After a rushed final week that began with an unexpected email and ended with reportings to the FBI and the U.K.'s National Cyber Crime Unit, readers and writers alike are still left wondering why a super-popular romance novel site shut down. The Guardian reports that owner Lori James' decision to close AllRomanceebooks.com and its sister sites was due to growing concern over the state of the eBook market going into 2017, but both sellers and consumers now wonder if the website's exit was entirely legal.
In a mass email sent out on Dec. 28, James — who writes romance novels under the pseudonym Samantha Sommersby — announced that All Romance would be closing on Dec. 31. Users would have the final four days of the year to spend all of their site credits and gift cards, and to download all the eBooks they had purchased. Writer Isobel Starling told The Guardian that "[t]he site crashed constantly under the strain and money spent on gift cards and store credit cards has been lost."
Writers and publishers didn't have any more notice of All Romance's closing than their fans. The 5,000 romance eBook creators who used the website were also emailed on Dec. 28, and were informed that All Romance lacked the funds to pay them their full due in royalties. For the fourth quarter of 2016, authors whose books were sold on All Romance will receive just 10 percent in royalties — one-sixth of their normal rate.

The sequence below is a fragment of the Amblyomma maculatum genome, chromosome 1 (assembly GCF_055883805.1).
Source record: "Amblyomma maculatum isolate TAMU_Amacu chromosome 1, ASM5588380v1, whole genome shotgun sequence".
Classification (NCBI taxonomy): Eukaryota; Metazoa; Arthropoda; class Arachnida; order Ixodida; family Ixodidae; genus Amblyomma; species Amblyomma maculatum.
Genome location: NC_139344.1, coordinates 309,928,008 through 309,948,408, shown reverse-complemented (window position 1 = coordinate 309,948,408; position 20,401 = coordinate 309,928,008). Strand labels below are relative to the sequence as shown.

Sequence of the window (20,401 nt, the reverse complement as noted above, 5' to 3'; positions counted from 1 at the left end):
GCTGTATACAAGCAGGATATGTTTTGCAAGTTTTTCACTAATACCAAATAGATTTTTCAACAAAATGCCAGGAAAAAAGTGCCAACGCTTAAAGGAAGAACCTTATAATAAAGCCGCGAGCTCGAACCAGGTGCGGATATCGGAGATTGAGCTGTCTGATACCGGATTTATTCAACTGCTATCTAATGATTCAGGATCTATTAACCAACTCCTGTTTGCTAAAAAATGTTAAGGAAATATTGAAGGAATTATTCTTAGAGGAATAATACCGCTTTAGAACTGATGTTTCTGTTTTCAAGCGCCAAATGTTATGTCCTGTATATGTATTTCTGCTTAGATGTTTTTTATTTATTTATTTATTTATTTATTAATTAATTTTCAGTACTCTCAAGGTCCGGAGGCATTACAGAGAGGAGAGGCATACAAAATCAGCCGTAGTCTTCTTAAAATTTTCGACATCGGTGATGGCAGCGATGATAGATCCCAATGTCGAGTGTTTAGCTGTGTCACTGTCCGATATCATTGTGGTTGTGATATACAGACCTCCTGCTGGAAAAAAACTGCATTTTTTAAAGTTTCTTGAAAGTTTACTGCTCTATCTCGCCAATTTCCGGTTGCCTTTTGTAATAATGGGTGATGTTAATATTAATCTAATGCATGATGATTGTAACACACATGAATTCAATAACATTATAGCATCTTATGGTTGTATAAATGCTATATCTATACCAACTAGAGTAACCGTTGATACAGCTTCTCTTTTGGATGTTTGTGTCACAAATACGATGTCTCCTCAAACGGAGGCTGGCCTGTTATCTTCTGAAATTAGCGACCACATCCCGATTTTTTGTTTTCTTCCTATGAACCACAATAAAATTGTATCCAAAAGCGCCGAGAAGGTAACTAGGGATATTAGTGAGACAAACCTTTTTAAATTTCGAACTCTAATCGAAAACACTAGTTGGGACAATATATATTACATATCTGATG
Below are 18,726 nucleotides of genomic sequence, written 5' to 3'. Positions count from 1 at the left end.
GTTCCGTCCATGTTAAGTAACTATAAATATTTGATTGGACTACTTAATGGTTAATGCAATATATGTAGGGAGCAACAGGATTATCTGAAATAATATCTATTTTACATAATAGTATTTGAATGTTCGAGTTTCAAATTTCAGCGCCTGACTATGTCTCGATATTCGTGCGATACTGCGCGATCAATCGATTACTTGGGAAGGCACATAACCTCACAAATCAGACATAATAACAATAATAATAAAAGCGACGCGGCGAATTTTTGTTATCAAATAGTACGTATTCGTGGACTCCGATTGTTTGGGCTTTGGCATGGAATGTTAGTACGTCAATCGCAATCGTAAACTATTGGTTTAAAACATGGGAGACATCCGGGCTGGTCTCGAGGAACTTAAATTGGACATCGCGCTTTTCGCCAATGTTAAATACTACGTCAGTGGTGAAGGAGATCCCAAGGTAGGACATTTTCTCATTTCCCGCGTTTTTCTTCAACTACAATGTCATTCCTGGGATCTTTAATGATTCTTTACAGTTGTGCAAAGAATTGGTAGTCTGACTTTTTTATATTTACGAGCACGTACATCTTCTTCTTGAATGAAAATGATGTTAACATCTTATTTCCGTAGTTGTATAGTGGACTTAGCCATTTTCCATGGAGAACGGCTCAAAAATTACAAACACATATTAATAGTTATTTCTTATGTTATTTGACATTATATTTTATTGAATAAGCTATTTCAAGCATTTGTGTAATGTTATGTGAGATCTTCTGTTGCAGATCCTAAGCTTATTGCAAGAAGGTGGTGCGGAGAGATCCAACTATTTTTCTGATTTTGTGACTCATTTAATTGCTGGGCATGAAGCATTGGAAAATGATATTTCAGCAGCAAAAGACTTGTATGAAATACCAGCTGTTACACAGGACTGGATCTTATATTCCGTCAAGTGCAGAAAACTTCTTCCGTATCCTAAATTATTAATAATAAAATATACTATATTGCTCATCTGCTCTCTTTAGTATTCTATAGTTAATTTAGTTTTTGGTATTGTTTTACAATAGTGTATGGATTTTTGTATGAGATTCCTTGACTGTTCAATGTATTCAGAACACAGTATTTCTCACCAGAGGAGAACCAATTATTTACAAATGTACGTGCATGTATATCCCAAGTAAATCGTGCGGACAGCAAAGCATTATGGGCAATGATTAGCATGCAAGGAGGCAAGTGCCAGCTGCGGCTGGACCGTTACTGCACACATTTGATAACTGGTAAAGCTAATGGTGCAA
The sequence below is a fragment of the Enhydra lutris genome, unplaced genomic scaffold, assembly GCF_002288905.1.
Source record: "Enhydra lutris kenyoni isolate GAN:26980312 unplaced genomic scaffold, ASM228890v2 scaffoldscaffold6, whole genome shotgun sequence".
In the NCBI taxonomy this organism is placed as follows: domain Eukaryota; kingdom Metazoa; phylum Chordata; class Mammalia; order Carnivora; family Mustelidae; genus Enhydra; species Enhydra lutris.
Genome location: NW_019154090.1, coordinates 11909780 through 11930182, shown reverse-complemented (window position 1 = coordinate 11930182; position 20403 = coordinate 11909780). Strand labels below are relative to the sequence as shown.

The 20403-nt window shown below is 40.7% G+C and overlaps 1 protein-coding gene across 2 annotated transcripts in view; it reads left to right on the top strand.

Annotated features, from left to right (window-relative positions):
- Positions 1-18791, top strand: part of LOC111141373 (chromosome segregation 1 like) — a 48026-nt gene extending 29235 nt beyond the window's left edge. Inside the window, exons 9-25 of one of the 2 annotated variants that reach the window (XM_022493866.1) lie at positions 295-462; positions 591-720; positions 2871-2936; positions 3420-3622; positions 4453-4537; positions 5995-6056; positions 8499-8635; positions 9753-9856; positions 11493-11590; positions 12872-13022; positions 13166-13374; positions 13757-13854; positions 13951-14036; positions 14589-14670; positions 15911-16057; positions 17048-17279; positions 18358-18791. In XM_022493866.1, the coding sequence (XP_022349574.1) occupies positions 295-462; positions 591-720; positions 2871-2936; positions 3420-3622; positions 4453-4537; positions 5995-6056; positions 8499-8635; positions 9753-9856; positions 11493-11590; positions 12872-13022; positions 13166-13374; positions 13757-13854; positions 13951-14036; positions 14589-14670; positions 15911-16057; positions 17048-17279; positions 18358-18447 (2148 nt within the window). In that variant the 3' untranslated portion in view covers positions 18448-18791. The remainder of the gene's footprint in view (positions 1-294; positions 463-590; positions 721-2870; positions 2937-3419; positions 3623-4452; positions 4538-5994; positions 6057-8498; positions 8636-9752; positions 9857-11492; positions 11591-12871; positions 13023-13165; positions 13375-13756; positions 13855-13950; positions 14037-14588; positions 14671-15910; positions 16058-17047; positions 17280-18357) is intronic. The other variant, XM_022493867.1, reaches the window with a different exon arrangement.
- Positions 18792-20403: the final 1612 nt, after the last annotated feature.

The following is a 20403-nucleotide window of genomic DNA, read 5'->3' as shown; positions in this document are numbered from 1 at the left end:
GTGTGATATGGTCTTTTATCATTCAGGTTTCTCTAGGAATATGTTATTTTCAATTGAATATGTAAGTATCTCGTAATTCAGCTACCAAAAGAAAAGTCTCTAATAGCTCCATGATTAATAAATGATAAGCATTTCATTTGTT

According to Writer Beware, James' website offered to give romance authors the rights to their work, following All Romance's closing, on the condition that they not pursue legal action against the company for unpaid royalties. However, All Romance's continued sales of eBooks after the royalty cut-off date was labelled "unconscionable" by Romance Writers of America.
Legal action may be on the horizon. All Romance solicited advertising contracts for 2017 in the weeks leading up to its sudden closure, with James advertising All Romance's "#1 Google ranking for 'Romance eBooks'" to encourage potential advertisers to pay thousands of dollars for webspace and shoutouts. James has been involved in court cases related to All Romance before.
Updated Jan. 10: A previous version of this article stated that rumors of All Romance's advertising solicitations were unfounded. The author has since seen two promotional emails sent by James on Dec. 23.